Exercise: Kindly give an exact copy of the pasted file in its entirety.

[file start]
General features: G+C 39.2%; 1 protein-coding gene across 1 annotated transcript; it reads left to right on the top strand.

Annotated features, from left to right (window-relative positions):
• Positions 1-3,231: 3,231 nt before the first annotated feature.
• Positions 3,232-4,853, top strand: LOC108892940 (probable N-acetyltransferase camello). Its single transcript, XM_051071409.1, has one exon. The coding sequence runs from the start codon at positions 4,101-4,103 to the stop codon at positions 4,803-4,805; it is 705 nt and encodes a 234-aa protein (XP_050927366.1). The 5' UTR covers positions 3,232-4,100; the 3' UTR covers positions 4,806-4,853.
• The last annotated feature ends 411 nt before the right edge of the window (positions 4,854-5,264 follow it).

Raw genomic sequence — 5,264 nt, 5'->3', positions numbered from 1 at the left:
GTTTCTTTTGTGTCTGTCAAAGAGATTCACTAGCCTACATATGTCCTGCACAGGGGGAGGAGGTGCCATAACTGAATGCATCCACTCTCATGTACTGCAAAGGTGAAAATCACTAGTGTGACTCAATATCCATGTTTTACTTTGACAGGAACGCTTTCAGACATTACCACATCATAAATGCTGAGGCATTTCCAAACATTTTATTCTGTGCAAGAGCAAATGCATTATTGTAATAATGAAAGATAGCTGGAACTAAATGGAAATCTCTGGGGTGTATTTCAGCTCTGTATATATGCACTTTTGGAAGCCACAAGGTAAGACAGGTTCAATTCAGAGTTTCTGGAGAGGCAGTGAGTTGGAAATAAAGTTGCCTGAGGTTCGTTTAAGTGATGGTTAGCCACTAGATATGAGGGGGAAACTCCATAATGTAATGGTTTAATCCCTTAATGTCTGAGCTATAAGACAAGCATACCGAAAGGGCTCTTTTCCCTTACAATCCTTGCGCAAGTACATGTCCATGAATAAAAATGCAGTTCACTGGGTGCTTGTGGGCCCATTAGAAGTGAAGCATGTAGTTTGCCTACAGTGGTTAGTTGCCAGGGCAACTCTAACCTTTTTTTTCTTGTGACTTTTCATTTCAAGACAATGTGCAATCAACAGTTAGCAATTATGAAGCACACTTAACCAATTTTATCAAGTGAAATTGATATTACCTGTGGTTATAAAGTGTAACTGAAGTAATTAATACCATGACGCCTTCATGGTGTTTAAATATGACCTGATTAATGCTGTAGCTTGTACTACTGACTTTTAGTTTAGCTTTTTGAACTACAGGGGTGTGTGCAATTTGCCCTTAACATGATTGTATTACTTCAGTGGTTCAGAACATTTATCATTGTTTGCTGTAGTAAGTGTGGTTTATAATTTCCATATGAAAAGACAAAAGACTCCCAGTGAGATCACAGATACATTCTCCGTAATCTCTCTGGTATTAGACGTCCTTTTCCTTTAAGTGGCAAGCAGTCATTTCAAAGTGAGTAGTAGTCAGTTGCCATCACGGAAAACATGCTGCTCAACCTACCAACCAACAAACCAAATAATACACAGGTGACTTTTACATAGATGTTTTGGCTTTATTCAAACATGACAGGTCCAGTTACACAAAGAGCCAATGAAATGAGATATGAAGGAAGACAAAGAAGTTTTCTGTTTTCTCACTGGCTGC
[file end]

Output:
General features: G+C 39.2%; 1 protein-coding gene across 1 annotated transcript; it reads left to right on the top strand.

Annotated features, from left to right (window-relative positions):
• Positions 1-3,231: 3,231 nt before the first annotated feature.
• Positions 3,232-4,853, top strand: LOC108892940 (probable N-acetyltransferase camello). Its single transcript, XM_051071409.1, has one exon. The coding sequence runs from the start codon at positions 4,101-4,103 to the stop codon at positions 4,803-4,805; it is 705 nt and encodes a 234-aa protein (XP_050927366.1). The 5' UTR covers positions 3,232-4,100; the 3' UTR covers positions 4,806-4,853.
• The last annotated feature ends 411 nt before the right edge of the window (positions 4,854-5,264 follow it).

Raw genomic sequence — 5,264 nt, 5'->3', positions numbered from 1 at the left:
GTTTCTTTTGTGTCTGTCAAAGAGATTCACTAGCCTACATATGTCCTGCACAGGGGGAGGAGGTGCCATAACTGAATGCATCCACTCTCATGTACTGCAAAGGTGAAAATCACTAGTGTGACTCAATATCCATGTTTTACTTTGACAGGAACGCTTTCAGACATTACCACATCATAAATGCTGAGGCATTTCCAAACATTTTATTCTGTGCAAGAGCAAATGCATTATTGTAATAATGAAAGATAGCTGGAACTAAATGGAAATCTCTGGGGTGTATTTCAGCTCTGTATATATGCACTTTTGGAAGCCACAAGGTAAGACAGGTTCAATTCAGAGTTTCTGGAGAGGCAGTGAGTTGGAAATAAAGTTGCCTGAGGTTCGTTTAAGTGATGGTTAGCCACTAGATATGAGGGGGAAACTCCATAATGTAATGGTTTAATCCCTTAATGTCTGAGCTATAAGACAAGCATACCGAAAGGGCTCTTTTCCCTTACAATCCTTGCGCAAGTACATGTCCATGAATAAAAATGCAGTTCACTGGGTGCTTGTGGGCCCATTAGAAGTGAAGCATGTAGTTTGCCTACAGTGGTTAGTTGCCAGGGCAACTCTAACCTTTTTTTTCTTGTGACTTTTCATTTCAAGACAATGTGCAATCAACAGTTAGCAATTATGAAGCACACTTAACCAATTTTATCAAGTGAAATTGATATTACCTGTGGTTATAAAGTGTAACTGAAGTAATTAATACCATGACGCCTTCATGGTGTTTAAATATGACCTGATTAATGCTGTAGCTTGTACTACTGACTTTTAGTTTAGCTTTTTGAACTACAGGGGTGTGTGCAATTTGCCCTTAACATGATTGTATTACTTCAGTGGTTCAGAACATTTATCATTGTTTGCTGTAGTAAGTGTGGTTTATAATTTCCATATGAAAAGACAAAAGACTCCCAGTGAGATCACAGATACATTCTCCGTAATCTCTCTGGTATTAGACGTCCTTTTCCTTTAAGTGGCAAGCAGTCATTTCAAAGTGAGTAGTAGTCAGTTGCCATCACGGAAAACATGCTGCTCAACCTACCAACCAACAAACCAAATAATACACAGGTGACTTTTACATAGATGTTTTGGCTTTATTCAAACATGACAGGTCCAGTTACACAAAGAGCCAATGAAATGAGATATGAAGGAAGACAAAGAAGTTTTCTGTTTTCTCACTGGCTGC